48

I was looking the new feature of Java7. I found one is try-with-resources Statement. Can anybody tell me what exactly it means? Why and where we should use it and where we can get advantage of this feature? Even the try statement misses catch block which confusing for me.

74

It was introduced because of some resources used in Java (like SQL connections or streams) being difficult to be handled properly; as an example, in java 6 to handle a InputStream properly you had to do something like:

InputStream stream = new MyInputStream(...);
try {
    // ... use stream
} catch(IOException e) {
   // handle exception
} finally {
    try {
        if(stream != null) {
            stream.close();
        }
    } catch(IOException e) {
        // handle yet another possible exception
    }
}

Do you notice that ugly double try? now with try-with-resources you can do this:

try (InputStream stream = new MyInputStream(...)){
    // ... use stream
} catch(IOException e) {
   // handle exception
}

and close() is automatically called, if it throws an IOException, it will be supressed (as specified in the Java Language Specification 14.20.3) . Same happens for java.sql.Connection

  • thanks looking good – user2589993 Jul 19 '13 at 6:42
  • Personnaly I find the try-with-resources statement quite ugly too. It is even worse when you have multiple resources. – Olivier Masseau May 23 '14 at 13:56
  • @morgano if it throws an IOException, it will be handled in the same catch clause This is misleading. If close() throws an exception it is suppressed. – Kshitiz Sharma Apr 28 '15 at 10:20
  • Declare stream as final and you don't need to check if(stream != null) (it will be always true) – Alexander Malakhov Nov 21 '18 at 16:20
15

As stated in the documentation:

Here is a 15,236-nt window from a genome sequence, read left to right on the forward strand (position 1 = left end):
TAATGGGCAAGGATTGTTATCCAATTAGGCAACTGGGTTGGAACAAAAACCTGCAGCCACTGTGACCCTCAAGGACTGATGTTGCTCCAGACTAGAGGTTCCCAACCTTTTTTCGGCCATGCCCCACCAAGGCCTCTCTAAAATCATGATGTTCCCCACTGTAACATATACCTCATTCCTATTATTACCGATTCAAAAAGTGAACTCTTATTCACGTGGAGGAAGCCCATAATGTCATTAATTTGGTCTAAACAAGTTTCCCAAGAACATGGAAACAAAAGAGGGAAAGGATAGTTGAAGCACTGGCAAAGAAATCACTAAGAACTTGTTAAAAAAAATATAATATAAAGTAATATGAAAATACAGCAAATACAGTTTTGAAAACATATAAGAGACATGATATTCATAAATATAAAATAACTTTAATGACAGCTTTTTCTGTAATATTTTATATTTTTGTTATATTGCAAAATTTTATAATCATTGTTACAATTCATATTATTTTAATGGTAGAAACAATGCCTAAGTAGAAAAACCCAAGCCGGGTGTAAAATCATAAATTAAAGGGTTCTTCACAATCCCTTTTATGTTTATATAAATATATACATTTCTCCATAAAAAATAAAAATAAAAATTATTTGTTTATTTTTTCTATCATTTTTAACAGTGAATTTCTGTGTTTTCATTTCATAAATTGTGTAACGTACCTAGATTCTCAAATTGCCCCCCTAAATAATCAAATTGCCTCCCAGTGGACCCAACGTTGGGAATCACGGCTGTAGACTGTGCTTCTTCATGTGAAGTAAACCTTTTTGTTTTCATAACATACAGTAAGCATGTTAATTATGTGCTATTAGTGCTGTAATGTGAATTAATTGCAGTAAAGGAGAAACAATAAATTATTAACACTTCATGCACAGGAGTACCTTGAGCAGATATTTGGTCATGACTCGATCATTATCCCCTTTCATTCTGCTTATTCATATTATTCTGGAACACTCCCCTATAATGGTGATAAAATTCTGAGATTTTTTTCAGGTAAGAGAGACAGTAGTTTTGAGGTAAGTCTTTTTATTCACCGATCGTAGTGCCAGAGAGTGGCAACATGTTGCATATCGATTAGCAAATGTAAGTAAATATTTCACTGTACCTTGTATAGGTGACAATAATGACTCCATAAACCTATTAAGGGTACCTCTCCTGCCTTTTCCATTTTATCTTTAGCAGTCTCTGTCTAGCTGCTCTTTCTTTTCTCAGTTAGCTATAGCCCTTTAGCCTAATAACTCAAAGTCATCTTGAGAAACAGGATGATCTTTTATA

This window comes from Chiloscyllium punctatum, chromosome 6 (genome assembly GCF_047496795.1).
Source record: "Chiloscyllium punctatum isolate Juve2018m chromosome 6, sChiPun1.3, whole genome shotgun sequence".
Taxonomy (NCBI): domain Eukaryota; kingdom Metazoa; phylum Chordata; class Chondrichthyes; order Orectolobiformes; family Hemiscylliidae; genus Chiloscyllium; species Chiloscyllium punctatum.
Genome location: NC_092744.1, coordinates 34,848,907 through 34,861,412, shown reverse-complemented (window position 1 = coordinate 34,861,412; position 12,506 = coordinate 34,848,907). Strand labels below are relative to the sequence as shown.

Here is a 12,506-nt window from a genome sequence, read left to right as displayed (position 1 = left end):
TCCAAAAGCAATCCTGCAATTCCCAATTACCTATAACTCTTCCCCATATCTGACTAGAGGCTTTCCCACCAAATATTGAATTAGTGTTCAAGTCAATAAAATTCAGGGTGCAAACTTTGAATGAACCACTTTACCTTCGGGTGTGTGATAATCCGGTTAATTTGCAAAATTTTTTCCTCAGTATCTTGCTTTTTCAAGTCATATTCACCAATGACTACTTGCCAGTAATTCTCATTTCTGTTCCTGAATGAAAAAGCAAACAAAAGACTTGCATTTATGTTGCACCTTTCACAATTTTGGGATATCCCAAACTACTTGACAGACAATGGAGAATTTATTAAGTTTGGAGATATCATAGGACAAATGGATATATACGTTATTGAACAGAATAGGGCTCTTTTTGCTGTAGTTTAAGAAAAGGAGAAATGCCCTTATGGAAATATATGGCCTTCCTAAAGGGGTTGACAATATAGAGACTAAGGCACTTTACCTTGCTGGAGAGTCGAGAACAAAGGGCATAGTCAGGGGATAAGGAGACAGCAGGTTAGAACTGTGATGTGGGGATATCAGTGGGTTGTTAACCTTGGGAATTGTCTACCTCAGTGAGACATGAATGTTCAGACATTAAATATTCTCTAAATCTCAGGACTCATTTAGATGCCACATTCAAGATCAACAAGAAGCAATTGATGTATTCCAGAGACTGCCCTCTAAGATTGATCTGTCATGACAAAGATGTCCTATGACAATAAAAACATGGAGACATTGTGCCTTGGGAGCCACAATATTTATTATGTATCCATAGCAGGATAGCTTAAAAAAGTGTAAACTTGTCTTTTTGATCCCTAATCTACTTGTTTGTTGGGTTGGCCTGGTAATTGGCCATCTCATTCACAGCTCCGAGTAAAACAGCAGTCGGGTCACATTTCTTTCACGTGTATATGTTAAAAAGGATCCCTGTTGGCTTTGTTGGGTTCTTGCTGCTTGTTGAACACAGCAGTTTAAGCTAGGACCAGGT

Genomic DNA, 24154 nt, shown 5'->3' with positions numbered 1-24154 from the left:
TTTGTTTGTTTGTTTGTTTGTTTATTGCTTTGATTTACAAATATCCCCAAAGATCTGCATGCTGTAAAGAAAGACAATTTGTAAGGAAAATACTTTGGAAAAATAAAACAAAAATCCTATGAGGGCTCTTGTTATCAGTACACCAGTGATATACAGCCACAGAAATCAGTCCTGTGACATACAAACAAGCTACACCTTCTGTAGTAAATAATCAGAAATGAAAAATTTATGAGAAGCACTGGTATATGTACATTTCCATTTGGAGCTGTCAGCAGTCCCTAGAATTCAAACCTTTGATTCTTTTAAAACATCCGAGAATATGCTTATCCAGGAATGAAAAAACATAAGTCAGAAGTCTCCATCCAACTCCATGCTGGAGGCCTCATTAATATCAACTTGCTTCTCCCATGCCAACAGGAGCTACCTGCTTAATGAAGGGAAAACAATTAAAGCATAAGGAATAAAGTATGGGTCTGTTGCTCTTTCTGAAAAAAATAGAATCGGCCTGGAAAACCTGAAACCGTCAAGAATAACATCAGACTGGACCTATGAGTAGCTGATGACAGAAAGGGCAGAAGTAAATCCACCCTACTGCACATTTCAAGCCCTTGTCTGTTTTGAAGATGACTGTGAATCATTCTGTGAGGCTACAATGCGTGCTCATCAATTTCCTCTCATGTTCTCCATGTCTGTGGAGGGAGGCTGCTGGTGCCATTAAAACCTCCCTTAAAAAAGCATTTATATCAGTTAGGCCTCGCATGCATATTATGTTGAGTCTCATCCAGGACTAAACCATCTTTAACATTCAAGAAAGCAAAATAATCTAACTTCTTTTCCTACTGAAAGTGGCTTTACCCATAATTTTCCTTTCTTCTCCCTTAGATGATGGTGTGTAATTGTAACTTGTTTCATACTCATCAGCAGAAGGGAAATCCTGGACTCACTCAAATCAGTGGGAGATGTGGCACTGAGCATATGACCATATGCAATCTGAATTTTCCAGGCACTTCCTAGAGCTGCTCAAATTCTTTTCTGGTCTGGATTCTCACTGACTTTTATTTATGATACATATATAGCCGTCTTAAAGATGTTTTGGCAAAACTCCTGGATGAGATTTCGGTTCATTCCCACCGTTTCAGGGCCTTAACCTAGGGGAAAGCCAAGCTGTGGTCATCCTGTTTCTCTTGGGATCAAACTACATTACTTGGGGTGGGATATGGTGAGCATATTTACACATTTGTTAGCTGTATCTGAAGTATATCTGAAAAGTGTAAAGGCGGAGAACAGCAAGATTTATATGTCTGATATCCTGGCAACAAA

The try-with-resources statement is a try statement that declares one or more resources. A resource is an object that must be closed after the program is finished with it. The try-with-resources statement ensures that each resource is closed at the end of the statement. Any object that implements java.lang.AutoCloseable, which includes all objects which implement java.io.Closeable, can be used as a resource.

The following example reads the first line from a file. It uses an instance of BufferedReader to read data from the file. BufferedReader is a resource that must be closed after the program is finished with it:

static String readFirstLineFromFile(String path) throws IOException {
    try (BufferedReader br =
                   new BufferedReader(new FileReader(path))) {
        return br.readLine();
    }
}

In this example, the resource declared in the try-with-resources statement is a BufferedReader. The declaration statement appears within parentheses immediately after the try keyword. The class BufferedReader, in Java SE 7 and later, implements the interface java.lang.AutoCloseable. Because the BufferedReader instance is declared in a try-with-resource statement, it will be closed regardless of whether the try statement completes normally or abruptly

You can read more from here.

  • So here one advantage to ignore catch and finally block?thanks for detail reply – user2589993 Jul 19 '13 at 6:38
  • We can't ignore catch block, it is necessary if you want to handle exception. But you can get rid of finally to clean up resources. – Ankur Lathi Jul 19 '13 at 6:47
  • So here do you mean we need Catch block but in Java7 we can ignore FInally block – user2589993 Jul 19 '13 at 6:48
  • 1
    yes, because resources inside try will be closed automatically but exceptions should be handled. – Ankur Lathi Jul 19 '13 at 6:51
  • 1
    When you quote outside resources, be sure to put the copied wording in an actual block quote. I've done this above. – Brad Larson Jul 29 '13 at 17:16
7

In Java, if you use a resource like input or output streams you always have to close it after using. It also can throw exceptions so it has to be in a try catch block. The closing has to be in the finally block. This is a least the way until Java 7. This has several disadvantages:

  • You'd have to check if your ressource is null before closing it
  • The closing itself can throw exceptions so your finally had to contain another try - catch
  • Programmers tend to forget to close their ressources